Gary Francis, a professor of medicine at the University of Minnesota, read about the death of Jeff Sauer in the weekend newspapers. Sauer, 73, a coach of two NCAA hockey champions at Wisconsin, died Friday after a battle with pancreatic cancer.

Dr. Francis then sent along these thoughts in an e-mail:

“I did not really know Jeff Sauer, but I played against him in junior hockey in St. Paul as a 13-year-old. He played for the Shop Pond Gang, a tremendous team made up of kids in the Como-Rice Street area.

“When I first saw the great Jeff Sauer, I was amazed how big, strong and mature he was. He looked to me to be about 35 years old. He centered their first line, and could skate like the wind.

“I remember watching him warm up on the ice, and immediately recognized we were not going to be able to control him. The Shop Pond Gang had other great players, many destined to become what was the nucleus of a terrific Washington High School team.

“A few Shop Pond Gang kids went on to play for an excellent Murray High School team, and several went on to play for Cretin (Mal Scanlan, etc). Our Highland-Groveland team was good, but several of our key players (Scanlan, Rick Smoliak, Dick Haigh) were "recruited" to play for the Shop Pond Gang. I believe that a very young Jack Dale from Como St. Andrews also was on that great Shop Pond team.

“We lost to the Shop Pond Gang, not surprisingly. We also ended up playing against them at the old St. Paul Auditorium. I again got to see firsthand what a great player Jeff Sauer really was. He went on to propel Washington High School into the state tournament.

 (Note: The Prexies lost to Duluth East in the 1960 championship game).

“I had never seen such talent in a 13- or 14-year old kid.

“Jeff's dad taught ‘gym’ at Central High in St. Paul, where I did my first year of high school. He was a quiet, very kind person.

“There's a lot of history in St. Paul amateur sports, as you well know. Everyone respected Jeff Sauer as a great coach, but in my eye, he was also a remarkable player.’’


I FIRST HEARD OF SHOP POND when starting in the St. Paul sports department in September 1968. Now, almost 50 years later and after getting the note from Dr. Francis, I decided to try to find out what it was and where the name came from.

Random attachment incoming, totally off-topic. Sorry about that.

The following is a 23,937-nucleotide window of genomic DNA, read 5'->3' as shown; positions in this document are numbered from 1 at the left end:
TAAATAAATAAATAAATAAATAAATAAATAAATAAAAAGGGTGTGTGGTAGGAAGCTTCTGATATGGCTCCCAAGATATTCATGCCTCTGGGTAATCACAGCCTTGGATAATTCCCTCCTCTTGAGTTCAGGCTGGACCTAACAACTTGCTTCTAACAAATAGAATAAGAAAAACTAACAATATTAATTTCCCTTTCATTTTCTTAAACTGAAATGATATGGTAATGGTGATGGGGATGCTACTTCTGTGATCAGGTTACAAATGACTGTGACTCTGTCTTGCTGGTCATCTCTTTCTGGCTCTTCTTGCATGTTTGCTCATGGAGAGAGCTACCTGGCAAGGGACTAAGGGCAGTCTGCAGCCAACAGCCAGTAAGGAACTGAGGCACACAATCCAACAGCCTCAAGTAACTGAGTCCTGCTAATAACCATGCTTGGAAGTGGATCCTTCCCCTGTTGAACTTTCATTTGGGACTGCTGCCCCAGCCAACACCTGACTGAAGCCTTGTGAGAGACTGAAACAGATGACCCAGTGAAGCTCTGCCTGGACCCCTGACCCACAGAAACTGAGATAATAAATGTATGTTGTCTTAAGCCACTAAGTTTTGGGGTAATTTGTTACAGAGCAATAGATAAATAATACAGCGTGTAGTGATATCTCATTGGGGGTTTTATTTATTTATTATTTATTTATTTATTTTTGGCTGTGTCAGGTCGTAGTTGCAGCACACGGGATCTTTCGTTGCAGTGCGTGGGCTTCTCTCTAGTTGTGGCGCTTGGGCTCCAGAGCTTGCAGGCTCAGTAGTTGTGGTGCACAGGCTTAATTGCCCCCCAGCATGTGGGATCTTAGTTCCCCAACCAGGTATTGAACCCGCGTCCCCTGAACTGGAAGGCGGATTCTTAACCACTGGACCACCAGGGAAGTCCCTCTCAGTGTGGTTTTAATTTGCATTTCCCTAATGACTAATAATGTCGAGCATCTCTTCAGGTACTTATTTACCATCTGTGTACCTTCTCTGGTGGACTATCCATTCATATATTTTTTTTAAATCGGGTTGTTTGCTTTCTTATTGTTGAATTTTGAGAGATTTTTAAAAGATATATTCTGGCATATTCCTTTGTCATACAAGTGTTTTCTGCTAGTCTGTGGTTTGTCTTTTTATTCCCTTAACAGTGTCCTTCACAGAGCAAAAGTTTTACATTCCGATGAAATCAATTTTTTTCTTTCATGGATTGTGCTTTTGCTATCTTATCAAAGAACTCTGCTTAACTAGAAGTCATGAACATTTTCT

Turns out, a booster group of adults took the name for a sports club they started in St. Paul’s “North End.’’ That’s  a hunk of the city loosely bordered by Lexington and Como Avenues, and toward what’s now Interstate 35E.

I’m not certain of the neighborhood geometry, and sadly Don Boxmeyer, the magnificent St. Paul wordsmith and historian, died too young and can’t give me the exact borders for the North End.

Shop Pond fielded teams in hockey, baseball, speed skating and, presumably, a few more activities. The most-famous group was the bantam hockey team that played as the Shop Pond Gang.

Where did the name come from? I went to my best Rice Street/ Washington High source:

Jim Rantz -- pitching hero of 1960 College World Series won by the Gophers, Herb Brooks’ hockey roommate at the U of M, retired from a long career in the Twins front office, and as it turns out, a former Shop Pond hockey player.

“I think the name came from the railroad shops over by Como,’’ Rantz said. “There was a pond down below the shops where we skated. Oscar Johnson, one of the St. Paul guys who started the Ice Follies, with the Shipstad brothers -- it seemed like he was the No. 1 backer of the Shop Pond teams.

“All of us Rice Street kids wanted to make it through tryouts and play for Shop Pond. They would buy you sticks … and they gave you a jacket!

“AND, if we won the championship, each player would get a $25 savings certificate.

“What do you think? Maybe you better not put that in an article. The NCAA might rule me ineligible.''

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